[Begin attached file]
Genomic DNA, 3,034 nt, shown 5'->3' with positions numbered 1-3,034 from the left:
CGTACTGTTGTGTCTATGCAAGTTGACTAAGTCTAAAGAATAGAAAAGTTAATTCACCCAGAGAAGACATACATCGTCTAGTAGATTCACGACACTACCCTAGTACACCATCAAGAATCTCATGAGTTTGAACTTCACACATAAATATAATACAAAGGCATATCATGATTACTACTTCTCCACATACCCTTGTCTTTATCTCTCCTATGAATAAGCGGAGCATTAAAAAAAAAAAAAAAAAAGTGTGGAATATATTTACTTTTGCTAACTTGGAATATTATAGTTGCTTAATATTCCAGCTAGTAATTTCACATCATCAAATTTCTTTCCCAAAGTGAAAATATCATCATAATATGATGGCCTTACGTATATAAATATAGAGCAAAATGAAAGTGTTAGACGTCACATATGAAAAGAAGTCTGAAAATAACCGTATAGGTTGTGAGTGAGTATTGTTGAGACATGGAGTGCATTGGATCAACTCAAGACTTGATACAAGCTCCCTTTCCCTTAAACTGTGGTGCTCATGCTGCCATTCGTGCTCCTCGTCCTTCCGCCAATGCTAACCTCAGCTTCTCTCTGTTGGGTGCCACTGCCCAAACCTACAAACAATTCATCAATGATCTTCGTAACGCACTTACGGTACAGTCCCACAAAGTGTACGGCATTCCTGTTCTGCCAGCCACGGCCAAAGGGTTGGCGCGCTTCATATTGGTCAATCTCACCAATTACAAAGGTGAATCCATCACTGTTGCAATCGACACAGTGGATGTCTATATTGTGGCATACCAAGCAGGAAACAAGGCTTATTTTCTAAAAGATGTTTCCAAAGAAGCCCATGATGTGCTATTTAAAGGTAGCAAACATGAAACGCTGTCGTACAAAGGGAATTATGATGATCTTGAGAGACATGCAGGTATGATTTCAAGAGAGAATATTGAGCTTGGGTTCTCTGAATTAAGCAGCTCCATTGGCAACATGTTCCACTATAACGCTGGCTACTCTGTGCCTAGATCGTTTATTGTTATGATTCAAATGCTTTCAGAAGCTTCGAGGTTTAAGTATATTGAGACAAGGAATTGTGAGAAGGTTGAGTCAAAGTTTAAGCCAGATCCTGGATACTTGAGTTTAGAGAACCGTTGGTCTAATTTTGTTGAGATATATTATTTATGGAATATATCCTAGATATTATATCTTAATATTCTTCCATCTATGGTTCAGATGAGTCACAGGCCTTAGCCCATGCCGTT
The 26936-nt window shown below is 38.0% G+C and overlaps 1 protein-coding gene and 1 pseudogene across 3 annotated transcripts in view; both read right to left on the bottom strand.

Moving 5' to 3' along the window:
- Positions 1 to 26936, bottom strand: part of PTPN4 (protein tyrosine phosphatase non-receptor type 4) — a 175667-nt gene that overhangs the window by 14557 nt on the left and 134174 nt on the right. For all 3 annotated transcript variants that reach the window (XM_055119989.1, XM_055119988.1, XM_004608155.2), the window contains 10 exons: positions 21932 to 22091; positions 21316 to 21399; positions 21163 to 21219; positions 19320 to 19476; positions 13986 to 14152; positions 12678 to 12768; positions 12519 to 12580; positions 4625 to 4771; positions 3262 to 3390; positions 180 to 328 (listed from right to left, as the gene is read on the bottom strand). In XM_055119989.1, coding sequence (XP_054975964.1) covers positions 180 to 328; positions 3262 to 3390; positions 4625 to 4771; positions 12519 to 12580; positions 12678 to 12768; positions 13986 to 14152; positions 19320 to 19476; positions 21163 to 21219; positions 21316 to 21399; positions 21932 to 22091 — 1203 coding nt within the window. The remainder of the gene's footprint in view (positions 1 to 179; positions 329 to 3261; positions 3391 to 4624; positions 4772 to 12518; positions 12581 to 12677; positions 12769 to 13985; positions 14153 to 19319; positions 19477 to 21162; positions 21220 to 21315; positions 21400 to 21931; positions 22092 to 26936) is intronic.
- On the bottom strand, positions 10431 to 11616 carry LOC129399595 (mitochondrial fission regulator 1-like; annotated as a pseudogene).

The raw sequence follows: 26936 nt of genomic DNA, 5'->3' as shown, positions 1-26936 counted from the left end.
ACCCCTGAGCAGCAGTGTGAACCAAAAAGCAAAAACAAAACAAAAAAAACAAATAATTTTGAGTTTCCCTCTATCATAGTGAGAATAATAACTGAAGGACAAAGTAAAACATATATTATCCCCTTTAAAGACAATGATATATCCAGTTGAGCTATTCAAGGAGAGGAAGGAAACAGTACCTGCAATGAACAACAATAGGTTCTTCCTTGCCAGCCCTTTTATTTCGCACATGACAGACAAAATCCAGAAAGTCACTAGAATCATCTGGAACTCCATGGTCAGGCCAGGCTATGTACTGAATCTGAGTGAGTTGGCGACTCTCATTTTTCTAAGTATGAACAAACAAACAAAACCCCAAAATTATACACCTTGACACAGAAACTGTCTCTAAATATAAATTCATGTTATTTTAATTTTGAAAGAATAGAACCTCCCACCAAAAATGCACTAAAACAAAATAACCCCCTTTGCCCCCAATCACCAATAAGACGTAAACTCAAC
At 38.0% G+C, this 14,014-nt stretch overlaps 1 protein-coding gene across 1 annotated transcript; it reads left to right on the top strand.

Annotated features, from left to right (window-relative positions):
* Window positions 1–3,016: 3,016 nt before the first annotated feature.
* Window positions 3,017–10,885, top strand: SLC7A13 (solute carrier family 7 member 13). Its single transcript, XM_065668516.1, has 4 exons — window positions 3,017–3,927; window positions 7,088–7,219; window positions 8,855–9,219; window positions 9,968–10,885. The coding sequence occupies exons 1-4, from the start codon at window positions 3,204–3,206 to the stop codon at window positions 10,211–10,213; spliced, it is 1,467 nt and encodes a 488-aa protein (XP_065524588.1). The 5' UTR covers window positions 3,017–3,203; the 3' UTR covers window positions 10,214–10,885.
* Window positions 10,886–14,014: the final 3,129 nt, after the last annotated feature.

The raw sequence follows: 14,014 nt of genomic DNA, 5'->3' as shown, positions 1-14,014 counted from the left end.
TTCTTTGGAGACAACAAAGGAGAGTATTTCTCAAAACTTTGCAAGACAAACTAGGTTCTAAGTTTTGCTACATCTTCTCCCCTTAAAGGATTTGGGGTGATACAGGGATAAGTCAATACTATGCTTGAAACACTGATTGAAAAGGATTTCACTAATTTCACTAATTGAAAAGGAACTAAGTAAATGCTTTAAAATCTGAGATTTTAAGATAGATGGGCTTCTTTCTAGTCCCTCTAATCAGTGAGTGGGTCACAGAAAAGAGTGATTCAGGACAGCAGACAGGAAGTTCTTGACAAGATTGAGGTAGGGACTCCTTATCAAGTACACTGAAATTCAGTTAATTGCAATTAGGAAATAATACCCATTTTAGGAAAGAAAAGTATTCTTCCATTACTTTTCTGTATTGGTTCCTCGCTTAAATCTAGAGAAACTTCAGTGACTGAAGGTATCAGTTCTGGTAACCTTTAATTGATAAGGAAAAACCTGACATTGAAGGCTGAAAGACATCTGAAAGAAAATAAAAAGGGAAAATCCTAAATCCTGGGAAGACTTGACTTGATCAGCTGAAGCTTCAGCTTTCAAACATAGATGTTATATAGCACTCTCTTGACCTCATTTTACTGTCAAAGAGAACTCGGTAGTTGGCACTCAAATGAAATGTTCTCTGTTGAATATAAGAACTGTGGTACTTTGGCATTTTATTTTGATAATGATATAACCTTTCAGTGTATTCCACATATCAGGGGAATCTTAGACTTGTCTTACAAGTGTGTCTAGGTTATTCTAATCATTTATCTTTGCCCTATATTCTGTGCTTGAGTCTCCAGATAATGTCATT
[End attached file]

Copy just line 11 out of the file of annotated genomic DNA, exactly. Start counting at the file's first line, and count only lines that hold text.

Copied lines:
* Window positions 1–3,016: 3,016 nt before the first annotated feature.